Let us talk about the comet.
Keep your seats; do not give way to panic. Have no fear that I am going to moralise about the smallness of man’s petty struggles in the presence of the colossal starry scheme. I have no intention of drawing a moral about those
Who shriek and sweat in pigmy wars
Before the stony face of Time
And looked at by the silent stars.
I refrain, from the simple reason that to do this is not to moralise, but to immoralise — or, to use the more lucid word, to demoralise. The moral of the paltriness of mankind is an immoral moral. Tennyson was quite wrong in this, and “the petty fools of rhyme” were quite right. People do not look very wise, perhaps, when they shriek and sweat; but they would look a deal sillier if they all held their tongues and did nothing merely because the stars were silent. If the morning stars never sang together, we can only congratulate ourselves on having inaugurated choir-practice; and if the sons of God did not shout for joy, the sons of men may just as well do so. And as for the stony face of Time, one guileless journalist, at least, will undertake to shriek and sweat in its presence with considerable nonchalance. Time is a category to be controlled and kept in its place; and the true philosophy is not so much to take Time by the forelock as to take him by the nose. The true philosophy, in short, is to kill time and so create eternity — if only for ten minutes.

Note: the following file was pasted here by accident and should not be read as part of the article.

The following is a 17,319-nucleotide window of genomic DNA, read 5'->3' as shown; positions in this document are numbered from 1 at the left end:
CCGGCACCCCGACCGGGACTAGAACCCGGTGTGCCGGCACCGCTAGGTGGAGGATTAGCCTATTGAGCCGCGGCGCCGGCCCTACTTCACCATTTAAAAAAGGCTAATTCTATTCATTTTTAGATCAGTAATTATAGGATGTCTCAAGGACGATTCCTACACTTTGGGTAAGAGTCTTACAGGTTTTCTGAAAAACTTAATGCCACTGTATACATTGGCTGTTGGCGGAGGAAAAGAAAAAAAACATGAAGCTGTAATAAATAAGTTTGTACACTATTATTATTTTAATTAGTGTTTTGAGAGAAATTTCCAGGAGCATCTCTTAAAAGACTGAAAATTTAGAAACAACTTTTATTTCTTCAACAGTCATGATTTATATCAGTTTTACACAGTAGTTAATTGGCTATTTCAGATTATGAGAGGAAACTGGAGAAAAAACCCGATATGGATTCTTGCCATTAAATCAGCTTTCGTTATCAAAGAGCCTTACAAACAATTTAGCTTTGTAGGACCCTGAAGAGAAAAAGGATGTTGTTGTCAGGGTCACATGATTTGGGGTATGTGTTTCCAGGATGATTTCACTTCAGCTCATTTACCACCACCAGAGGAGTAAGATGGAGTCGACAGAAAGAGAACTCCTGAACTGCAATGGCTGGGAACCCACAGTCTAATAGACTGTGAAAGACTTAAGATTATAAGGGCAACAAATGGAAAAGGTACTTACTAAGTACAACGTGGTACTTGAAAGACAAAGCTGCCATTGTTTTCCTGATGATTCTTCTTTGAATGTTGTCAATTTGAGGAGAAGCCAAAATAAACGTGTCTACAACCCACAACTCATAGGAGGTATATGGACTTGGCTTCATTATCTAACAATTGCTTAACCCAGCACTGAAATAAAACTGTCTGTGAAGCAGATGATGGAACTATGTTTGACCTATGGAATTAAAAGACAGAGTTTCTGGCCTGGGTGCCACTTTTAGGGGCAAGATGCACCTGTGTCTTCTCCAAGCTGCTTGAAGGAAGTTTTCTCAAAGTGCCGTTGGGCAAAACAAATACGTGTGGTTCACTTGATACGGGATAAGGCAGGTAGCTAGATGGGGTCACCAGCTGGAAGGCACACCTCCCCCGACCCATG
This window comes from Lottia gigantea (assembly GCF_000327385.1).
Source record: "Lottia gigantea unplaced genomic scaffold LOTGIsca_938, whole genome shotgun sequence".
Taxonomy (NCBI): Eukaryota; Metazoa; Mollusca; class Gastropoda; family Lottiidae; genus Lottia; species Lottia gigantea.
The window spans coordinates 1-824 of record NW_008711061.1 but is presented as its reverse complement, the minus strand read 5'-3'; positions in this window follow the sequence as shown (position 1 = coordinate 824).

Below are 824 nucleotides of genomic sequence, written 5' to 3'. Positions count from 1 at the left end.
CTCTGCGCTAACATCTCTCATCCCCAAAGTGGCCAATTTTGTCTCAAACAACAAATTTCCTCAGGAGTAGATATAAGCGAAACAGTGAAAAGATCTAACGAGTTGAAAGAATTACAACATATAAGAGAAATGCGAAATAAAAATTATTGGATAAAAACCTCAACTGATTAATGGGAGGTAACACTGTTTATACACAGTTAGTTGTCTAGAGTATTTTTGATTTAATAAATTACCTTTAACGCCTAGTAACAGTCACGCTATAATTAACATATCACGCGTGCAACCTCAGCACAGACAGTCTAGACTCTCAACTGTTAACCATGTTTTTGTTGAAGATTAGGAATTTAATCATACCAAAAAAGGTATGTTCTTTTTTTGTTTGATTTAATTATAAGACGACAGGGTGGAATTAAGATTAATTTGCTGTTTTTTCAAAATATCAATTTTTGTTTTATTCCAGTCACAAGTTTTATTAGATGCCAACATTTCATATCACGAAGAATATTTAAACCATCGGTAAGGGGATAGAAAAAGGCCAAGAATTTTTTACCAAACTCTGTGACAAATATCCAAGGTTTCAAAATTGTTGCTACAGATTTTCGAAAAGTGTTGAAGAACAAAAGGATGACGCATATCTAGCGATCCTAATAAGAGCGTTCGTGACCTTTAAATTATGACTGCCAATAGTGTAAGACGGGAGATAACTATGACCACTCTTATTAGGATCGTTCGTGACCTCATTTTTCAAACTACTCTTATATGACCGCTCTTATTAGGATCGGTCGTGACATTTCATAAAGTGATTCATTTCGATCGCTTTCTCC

No; that argument about man looking mean and trivial in the face of the physical universe has never terrified me at all, because it is a merely sentimental argument, and not a rational one in any sense or degree. I might be physically terrified of a man fifty feet high if I saw him walking about my garden, but even in my terror I should have no reason for supposing that he was vitally more important than I am, or higher in the scale of being, or nearer to God, or nearer to whatever is the truth. The sentiment of an overpowering cosmos is a babyish and hysterical sentiment, though a very human and natural one. But if we are seriously debating whether man is the moral centre of this world, then he is no more morally dwarfed by the fact that his is not the largest star than by the fact that he is not the largest mammal. Unless it can be maintained a priori that Providence must put the largest soul in the largest body, and must make the physical and moral centre the same, “the vertigo of the infinite” has no more spiritual value than the vertigo of a ladder or the vertigo of a balloon.
— The Illustrated London News, 19 February 1910.